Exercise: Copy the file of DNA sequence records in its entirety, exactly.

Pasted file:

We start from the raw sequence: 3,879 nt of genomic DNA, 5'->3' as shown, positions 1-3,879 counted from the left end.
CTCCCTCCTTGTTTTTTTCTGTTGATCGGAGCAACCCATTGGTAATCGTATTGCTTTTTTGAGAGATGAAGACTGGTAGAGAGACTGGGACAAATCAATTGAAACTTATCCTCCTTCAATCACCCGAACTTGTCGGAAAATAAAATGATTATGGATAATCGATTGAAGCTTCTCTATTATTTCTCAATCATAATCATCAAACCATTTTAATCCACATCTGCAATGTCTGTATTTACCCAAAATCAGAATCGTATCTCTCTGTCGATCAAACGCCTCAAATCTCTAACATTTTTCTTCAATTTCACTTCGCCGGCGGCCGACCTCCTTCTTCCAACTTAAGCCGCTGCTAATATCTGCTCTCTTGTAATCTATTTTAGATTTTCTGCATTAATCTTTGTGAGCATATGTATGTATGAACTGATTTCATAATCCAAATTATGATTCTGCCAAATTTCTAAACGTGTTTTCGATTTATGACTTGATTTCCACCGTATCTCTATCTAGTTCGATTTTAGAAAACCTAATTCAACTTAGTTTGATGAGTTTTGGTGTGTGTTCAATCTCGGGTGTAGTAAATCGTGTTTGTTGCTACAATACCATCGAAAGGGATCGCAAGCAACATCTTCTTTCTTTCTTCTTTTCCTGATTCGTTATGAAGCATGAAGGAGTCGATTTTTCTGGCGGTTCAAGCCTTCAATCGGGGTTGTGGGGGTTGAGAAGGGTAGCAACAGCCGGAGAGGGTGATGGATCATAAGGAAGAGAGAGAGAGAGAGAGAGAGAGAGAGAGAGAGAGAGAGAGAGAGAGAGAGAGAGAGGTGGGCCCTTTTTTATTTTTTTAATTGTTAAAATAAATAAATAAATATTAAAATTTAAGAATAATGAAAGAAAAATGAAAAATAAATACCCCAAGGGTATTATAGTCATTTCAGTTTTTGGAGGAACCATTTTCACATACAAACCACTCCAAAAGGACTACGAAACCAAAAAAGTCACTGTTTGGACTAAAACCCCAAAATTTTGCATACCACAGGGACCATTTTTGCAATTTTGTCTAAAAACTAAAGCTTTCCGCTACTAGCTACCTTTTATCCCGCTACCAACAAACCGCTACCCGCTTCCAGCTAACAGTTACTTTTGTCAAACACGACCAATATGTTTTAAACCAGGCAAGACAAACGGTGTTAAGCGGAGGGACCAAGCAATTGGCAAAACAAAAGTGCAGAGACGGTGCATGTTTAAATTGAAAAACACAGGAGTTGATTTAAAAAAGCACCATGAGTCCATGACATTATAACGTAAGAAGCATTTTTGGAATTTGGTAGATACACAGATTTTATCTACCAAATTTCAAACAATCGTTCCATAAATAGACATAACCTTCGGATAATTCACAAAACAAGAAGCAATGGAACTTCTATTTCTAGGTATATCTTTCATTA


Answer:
We start from the raw sequence: 3,879 nt of genomic DNA, 5'->3' as shown, positions 1-3,879 counted from the left end.
CTCCCTCCTTGTTTTTTTCTGTTGATCGGAGCAACCCATTGGTAATCGTATTGCTTTTTTGAGAGATGAAGACTGGTAGAGAGACTGGGACAAATCAATTGAAACTTATCCTCCTTCAATCACCCGAACTTGTCGGAAAATAAAATGATTATGGATAATCGATTGAAGCTTCTCTATTATTTCTCAATCATAATCATCAAACCATTTTAATCCACATCTGCAATGTCTGTATTTACCCAAAATCAGAATCGTATCTCTCTGTCGATCAAACGCCTCAAATCTCTAACATTTTTCTTCAATTTCACTTCGCCGGCGGCCGACCTCCTTCTTCCAACTTAAGCCGCTGCTAATATCTGCTCTCTTGTAATCTATTTTAGATTTTCTGCATTAATCTTTGTGAGCATATGTATGTATGAACTGATTTCATAATCCAAATTATGATTCTGCCAAATTTCTAAACGTGTTTTCGATTTATGACTTGATTTCCACCGTATCTCTATCTAGTTCGATTTTAGAAAACCTAATTCAACTTAGTTTGATGAGTTTTGGTGTGTGTTCAATCTCGGGTGTAGTAAATCGTGTTTGTTGCTACAATACCATCGAAAGGGATCGCAAGCAACATCTTCTTTCTTTCTTCTTTTCCTGATTCGTTATGAAGCATGAAGGAGTCGATTTTTCTGGCGGTTCAAGCCTTCAATCGGGGTTGTGGGGGTTGAGAAGGGTAGCAACAGCCGGAGAGGGTGATGGATCATAAGGAAGAGAGAGAGAGAGAGAGAGAGAGAGAGAGAGAGAGAGAGAGAGAGAGAGAGAGAGAGGTGGGCCCTTTTTTATTTTTTTAATTGTTAAAATAAATAAATAAATATTAAAATTTAAGAATAATGAAAGAAAAATGAAAAATAAATACCCCAAGGGTATTATAGTCATTTCAGTTTTTGGAGGAACCATTTTCACATACAAACCACTCCAAAAGGACTACGAAACCAAAAAAGTCACTGTTTGGACTAAAACCCCAAAATTTTGCATACCACAGGGACCATTTTTGCAATTTTGTCTAAAAACTAAAGCTTTCCGCTACTAGCTACCTTTTATCCCGCTACCAACAAACCGCTACCCGCTTCCAGCTAACAGTTACTTTTGTCAAACACGACCAATATGTTTTAAACCAGGCAAGACAAACGGTGTTAAGCGGAGGGACCAAGCAATTGGCAAAACAAAAGTGCAGAGACGGTGCATGTTTAAATTGAAAAACACAGGAGTTGATTTAAAAAAGCACCATGAGTCCATGACATTATAACGTAAGAAGCATTTTTGGAATTTGGTAGATACACAGATTTTATCTACCAAATTTCAAACAATCGTTCCATAAATAGACATAACCTTCGGATAATTCACAAAACAAGAAGCAATGGAACTTCTATTTCTAGGTATATCTTTCATTA